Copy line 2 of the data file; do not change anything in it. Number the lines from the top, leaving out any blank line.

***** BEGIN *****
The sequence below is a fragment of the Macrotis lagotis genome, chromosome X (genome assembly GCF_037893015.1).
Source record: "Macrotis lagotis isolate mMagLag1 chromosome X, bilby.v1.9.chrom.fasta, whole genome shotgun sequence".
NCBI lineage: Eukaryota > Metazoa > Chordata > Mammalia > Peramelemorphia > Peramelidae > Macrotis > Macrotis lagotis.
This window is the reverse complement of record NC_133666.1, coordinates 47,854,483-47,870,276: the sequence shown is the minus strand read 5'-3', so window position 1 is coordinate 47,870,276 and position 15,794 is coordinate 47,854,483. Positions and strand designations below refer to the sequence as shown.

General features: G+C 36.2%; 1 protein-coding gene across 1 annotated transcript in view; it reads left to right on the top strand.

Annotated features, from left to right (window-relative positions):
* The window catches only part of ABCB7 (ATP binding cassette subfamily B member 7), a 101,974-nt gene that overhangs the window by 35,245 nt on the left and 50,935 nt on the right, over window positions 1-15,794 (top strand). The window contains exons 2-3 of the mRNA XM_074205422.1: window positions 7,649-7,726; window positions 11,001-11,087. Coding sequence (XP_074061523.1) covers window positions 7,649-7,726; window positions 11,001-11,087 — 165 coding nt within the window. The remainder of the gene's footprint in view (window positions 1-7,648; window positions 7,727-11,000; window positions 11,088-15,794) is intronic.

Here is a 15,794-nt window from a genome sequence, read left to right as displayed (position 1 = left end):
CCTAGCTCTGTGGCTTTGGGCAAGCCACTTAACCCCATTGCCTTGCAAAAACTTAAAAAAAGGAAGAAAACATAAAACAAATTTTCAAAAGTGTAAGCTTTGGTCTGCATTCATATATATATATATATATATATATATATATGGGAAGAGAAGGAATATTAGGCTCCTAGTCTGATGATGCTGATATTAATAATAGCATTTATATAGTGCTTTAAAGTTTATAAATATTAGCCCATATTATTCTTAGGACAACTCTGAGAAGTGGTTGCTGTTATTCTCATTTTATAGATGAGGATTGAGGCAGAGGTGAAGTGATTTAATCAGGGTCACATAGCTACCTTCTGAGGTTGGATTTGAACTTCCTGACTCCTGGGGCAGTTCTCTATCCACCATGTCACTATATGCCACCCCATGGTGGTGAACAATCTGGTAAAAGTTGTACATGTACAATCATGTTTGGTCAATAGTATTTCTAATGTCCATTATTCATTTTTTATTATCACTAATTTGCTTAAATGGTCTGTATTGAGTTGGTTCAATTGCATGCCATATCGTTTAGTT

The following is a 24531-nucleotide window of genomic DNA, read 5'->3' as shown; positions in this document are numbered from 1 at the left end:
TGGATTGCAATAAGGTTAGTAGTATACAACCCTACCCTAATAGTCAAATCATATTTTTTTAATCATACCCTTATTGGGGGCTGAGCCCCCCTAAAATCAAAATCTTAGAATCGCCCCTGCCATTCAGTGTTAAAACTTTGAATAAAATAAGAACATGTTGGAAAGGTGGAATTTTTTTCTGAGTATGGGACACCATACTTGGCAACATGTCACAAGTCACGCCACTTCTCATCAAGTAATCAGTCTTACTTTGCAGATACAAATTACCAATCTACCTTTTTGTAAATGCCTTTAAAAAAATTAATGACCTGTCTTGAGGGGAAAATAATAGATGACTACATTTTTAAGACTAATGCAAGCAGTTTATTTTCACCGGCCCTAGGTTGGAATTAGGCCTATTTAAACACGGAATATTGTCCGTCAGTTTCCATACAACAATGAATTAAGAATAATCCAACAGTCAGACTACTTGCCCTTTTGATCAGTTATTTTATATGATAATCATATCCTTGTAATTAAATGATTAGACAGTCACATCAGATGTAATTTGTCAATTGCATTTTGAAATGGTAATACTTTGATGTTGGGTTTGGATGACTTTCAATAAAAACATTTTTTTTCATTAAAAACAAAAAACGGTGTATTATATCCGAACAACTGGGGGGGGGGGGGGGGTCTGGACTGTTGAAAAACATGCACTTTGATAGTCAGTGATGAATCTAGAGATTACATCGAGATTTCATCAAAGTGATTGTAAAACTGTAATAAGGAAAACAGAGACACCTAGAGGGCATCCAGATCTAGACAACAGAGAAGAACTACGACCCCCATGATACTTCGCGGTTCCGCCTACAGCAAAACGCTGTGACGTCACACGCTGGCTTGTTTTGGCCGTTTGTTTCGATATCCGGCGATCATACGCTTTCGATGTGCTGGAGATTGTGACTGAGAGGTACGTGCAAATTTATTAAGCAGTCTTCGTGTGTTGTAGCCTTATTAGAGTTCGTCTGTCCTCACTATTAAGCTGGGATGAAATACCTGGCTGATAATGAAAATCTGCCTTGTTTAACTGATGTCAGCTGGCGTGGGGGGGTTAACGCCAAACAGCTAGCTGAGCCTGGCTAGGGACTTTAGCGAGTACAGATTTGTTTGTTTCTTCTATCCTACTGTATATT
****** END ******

Source record: "Macrotis lagotis isolate mMagLag1 chromosome X, bilby.v1.9.chrom.fasta, whole genome shotgun sequence".